In the TPN group, most patients received total parenteral nutrition due to oral intolerance or Nil Per Os (NPO) condition and most received Large Volume Parenteral (LVP) solutions via a central catheter (CV Line). The rate of glucose intake was 8 to 24 hr, and the mean glucose intake was 190 g daily. All patients received the LVP solutions of amino acids 10% frequently and they had an average daily intake of 50 g of protein, which were infused over 8 h (Table 2).


Table 1. Methods and types of administration of enteral nutrition presented as number (%)

Types of administration

Methods of administration



Intermittent and bolus

Percutaneous endoscopic gastrostomy



2 (5%)

40 (95%)

6 (14%)

3 (7%)

33 (78%)

Number of patients (%)


Table 2. Amounts and infusion duration of glucose, lipid and protein intake in patients who received TPN

Received by patients


Infusion duration (hr)

% of total daily Cal




Recommended: 24


Recommended: 60-70





Recommended: 12


Recommended: 30-40





Recommended: 6-12




Proteins (Amino acids)




Nutritional assessment of patients

Two separate forms of parenteral nutrition or EN were designed to collect patient information. Afterward, energy (Calories), carbohydrate, protein, lipid and other nutritional intakes of patients were evaluated and then according to recommendations of American Society for Parenteral and Enteral Nutrition (ASPEN), the amount of energy and protein requirement of patients was calculated and compared with the intake by a nutritionist (described below) (19).

Demographic information, cause, length and duration of hospitalization, patient movement, the method of administration (NG, orogastric or percutaneous endoscopic gastrostomy), type of administration (Intermittent, infusion or cyclic), amount of intake (volume and interval), duration of intake at each turn and time of feeding onset in EN were recorded.

In the TPN group, carbohydrate requirements of patients were provided by LVP solutions in the form of dextrose/saline with dextrose 50%. Also, the protein and lipid requirements were provided by 10% amino acid intravenous infusion (Aminoven®) and 10% intravenous fat emulsion (Intralipid®), respectively. In EN group, the gavage formula was Entera Meal® Standard (1000 calories, 36 g of protein, 135 g of total carbohydrate, and 36 g of total fat in 1000 ml of prepared solution). During the study, the patients did not receive any other oral dietary intake (in the form of solutions, liquid, etc.) in addition to the Entera Meal® or TPN formulas.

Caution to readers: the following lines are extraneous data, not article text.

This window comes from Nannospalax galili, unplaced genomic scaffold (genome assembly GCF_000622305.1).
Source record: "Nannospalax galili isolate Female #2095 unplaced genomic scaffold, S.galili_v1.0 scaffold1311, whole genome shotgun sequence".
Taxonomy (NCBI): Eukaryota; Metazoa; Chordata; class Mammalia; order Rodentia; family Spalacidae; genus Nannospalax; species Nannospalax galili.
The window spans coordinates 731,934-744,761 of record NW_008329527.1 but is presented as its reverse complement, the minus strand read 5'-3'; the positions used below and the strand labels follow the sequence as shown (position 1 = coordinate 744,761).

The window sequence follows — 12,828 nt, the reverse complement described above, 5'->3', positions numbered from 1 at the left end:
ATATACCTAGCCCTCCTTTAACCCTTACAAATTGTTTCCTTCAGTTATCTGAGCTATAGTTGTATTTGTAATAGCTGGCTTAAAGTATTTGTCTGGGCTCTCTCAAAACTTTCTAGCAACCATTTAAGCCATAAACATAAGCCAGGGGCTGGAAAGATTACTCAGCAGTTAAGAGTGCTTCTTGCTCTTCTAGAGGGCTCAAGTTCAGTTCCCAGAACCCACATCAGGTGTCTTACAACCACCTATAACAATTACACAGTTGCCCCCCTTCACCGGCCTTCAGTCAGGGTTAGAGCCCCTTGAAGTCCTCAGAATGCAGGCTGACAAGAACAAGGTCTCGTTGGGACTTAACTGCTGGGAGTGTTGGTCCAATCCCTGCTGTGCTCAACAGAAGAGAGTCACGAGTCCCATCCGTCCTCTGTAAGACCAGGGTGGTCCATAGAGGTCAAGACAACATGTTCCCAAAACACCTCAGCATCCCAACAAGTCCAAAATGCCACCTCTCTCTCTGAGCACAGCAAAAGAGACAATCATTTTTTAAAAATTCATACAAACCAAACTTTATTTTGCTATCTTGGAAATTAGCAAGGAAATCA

The Harris-Benedict equation was used to calculate a person’s daily energy requirement, which is expressed as the daily energy expenditure (Calories) based on the Predicted Energy Expenditure (PEE), which represents the heat generated by the vital metabolism in a resting and fasting person (20). Therefore, this amount of energy must also include stress and activity factors to calculate the total amount of energy required during the day (21).


Basal Energy Expenditure (BEE) (Men) = 66 + 13.7W + 5H – 6A


BEE (Women) = 655 + 9.5W + 1.7H – 4.7A


BEE: Basal Energy Expenditure (Kcal/day); W: Weight (kg); H: Height (cm); A: Age (yr) (22).


The amount of total energy consumed by each patient during the day was also calculated using the following formulas and the input of the stress and activity factor:

Total Energy Expenditure (TEE) (Kcal/day) = BEE×Stress Factor×Activity Factor

Stress and activity factor values are expressed in tables 3 and 4, respectively.

Table 3. Stress factor values

Type of stress or injury

The factor of stress and injury

Minor surgery

1.1 - 1.3

Major surgery

1.2 - 1.4




1.2 - 1.4

(Accident) Injury

1.4 - 1.6




1.6 - 2


Table 4. Activity factor values

Patient activity factor

Quality of patient activity


In bed


Out of bed


Normal activity


Statistical analysis